Since the Boca (Not So) Grande fiasco, many Ripon residents have faulted city leaders for playing roulette with their tax dollars.

    Citizens’ disgust for City Hall’s irresponsibility has been understandable and even welcomed. Accountability is a critical, self-correcting check in a democratic republic.  

     But the residual disdain that some citizens continue to hold toward the “new” mayor and “new” Common Council eight years since the city signed its deal with the devil continues to be expressed in ways that sometimes seem irrational if not inane.

     This misguided vitriol most often is manifest on Facebook. ...

      It’s because the “big guys,” who in a small city are our friends and neighbors trying to do what’s best to help Ripon grow and prosper, do care what self-described “little guys” think that they have been adamant about protecting the city’s potential investment  with the hotel developer from Muskego, Wis.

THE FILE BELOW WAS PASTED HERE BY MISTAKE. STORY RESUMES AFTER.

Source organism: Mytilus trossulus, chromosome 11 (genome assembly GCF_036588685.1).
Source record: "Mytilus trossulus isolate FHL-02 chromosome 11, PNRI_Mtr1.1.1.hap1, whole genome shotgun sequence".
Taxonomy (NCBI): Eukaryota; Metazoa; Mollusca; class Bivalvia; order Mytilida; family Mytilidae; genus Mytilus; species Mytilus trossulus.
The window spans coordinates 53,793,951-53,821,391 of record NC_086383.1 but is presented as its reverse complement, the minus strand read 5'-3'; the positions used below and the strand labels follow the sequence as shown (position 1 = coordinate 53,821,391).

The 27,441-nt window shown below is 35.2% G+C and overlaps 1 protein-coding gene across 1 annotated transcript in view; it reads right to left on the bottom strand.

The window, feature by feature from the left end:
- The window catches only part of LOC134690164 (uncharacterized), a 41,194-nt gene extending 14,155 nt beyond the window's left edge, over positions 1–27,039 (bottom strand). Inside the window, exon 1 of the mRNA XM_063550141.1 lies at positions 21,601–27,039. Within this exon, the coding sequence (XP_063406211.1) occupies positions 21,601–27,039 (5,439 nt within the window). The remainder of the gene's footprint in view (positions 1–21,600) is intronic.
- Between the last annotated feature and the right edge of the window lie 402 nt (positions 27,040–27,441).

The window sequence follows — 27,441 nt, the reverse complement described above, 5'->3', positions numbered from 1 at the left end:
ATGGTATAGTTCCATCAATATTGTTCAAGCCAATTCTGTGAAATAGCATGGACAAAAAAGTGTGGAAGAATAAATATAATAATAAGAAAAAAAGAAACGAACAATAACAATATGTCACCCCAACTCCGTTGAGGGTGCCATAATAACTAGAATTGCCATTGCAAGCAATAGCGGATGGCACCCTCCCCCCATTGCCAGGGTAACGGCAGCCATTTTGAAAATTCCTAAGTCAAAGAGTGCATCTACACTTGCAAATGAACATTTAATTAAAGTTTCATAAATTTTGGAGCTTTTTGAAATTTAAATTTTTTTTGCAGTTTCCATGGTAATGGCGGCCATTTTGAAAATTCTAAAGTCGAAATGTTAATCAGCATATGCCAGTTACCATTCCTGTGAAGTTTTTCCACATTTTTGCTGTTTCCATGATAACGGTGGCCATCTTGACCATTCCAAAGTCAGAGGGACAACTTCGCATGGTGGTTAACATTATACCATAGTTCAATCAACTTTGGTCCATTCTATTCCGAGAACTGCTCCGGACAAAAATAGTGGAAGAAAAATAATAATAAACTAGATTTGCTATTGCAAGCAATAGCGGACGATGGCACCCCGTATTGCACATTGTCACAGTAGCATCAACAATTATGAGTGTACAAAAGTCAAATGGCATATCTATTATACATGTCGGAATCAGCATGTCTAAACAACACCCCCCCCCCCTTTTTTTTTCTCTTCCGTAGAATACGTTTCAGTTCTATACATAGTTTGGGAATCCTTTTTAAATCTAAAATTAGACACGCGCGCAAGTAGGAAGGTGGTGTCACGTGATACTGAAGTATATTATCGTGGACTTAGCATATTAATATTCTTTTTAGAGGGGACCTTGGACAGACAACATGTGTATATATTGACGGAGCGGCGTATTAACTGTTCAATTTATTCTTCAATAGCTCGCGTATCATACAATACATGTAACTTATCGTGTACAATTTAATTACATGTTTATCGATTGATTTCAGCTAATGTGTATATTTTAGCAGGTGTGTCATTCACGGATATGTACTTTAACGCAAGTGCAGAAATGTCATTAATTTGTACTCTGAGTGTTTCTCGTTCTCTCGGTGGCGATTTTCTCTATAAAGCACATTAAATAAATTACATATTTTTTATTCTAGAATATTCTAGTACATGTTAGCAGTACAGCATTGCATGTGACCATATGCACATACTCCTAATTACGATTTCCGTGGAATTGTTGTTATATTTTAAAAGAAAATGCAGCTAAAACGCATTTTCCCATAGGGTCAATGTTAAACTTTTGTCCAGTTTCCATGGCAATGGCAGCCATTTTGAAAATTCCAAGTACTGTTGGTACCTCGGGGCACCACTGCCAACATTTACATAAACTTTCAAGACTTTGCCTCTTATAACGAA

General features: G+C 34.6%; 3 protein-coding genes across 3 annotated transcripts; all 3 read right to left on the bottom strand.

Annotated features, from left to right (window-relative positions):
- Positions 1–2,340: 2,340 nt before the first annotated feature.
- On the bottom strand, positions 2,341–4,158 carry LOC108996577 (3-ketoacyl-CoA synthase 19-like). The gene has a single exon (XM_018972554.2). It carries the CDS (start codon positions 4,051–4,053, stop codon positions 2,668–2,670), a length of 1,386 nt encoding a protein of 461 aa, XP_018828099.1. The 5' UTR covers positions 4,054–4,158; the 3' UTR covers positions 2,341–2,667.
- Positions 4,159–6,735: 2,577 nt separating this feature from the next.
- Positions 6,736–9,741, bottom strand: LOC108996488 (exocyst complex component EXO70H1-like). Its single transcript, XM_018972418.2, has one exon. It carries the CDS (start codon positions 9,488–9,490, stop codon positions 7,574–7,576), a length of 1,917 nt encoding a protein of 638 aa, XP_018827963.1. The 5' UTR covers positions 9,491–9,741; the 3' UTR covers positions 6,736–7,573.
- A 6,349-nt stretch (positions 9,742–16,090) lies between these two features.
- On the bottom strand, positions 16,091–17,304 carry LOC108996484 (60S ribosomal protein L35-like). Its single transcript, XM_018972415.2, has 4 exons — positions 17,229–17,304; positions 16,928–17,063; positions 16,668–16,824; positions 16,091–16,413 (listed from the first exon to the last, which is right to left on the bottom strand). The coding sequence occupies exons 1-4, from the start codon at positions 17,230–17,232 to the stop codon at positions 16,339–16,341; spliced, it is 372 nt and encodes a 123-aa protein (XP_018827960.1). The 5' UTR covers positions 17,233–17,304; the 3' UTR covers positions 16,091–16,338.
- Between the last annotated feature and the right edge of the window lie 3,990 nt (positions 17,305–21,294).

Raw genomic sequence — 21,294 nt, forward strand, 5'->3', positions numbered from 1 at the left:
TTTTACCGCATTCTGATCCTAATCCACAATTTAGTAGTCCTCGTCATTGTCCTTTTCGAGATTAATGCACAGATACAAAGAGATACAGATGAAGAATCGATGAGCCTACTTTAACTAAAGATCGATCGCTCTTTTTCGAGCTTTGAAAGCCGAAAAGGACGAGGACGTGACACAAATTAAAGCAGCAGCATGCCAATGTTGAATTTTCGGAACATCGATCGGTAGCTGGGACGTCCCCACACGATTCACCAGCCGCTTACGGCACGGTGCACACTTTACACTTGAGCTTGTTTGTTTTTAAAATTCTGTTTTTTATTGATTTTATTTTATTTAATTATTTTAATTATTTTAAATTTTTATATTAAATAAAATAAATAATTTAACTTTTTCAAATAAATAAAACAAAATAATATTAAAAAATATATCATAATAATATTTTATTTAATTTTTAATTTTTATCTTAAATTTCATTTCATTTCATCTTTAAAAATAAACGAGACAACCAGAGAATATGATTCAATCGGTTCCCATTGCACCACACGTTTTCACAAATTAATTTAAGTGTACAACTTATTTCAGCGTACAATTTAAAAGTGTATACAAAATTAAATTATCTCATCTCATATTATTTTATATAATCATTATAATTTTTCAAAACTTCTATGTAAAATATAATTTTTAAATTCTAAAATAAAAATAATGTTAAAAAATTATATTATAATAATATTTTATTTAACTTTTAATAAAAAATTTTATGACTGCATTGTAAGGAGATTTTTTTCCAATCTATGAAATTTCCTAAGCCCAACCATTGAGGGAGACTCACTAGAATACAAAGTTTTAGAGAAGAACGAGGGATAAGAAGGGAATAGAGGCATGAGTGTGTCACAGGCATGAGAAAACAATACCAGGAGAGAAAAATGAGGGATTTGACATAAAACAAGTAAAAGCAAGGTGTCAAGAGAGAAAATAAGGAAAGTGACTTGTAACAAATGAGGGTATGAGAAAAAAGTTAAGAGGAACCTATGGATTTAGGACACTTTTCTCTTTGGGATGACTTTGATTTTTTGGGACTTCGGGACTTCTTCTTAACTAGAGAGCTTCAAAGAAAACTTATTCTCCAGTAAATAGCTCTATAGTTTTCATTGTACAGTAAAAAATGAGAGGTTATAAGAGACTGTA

At least, this is what we have been able to ascertain from the limited information the city has given the public about Lighthouse Hospitality’s entreaties for help with developing a $9.5 million, 60-room, boutique-style hotel on the 200 and 300 blocks along the west side of Watson Street. ...

     What’s unfortunate about this seemingly abrupt conclusion is that the public was never privy to the stakes being discussed. What was the city’s incentive package? What were the terms? Projected payback in tax increment? Market studies predicting performance? Prospects for another development proposal?

     ... now that the deal has been scotched, it would be nice if the city could level with taxpayers beyond “we are now moving forward with entertaining other offers” about what was afoot with the hotel proposal. ...

     Taxpayers are entitled to know how their Common Council members are offering to invest their money as well as to expect transparency when the need for secrecy becomes moot.   

     Such an economic-development explanation will better prepare the public the next time a developer comes knocking, and it might even convince a few denizens of the fever swamps that city leaders are virtuous people doing their darnedest to act in Ripon’s best interest.
                                                       — Tim Lyke

     To read the entire column, see the Dec. 7, 2017 edition of The Ripon Commonwealth Press.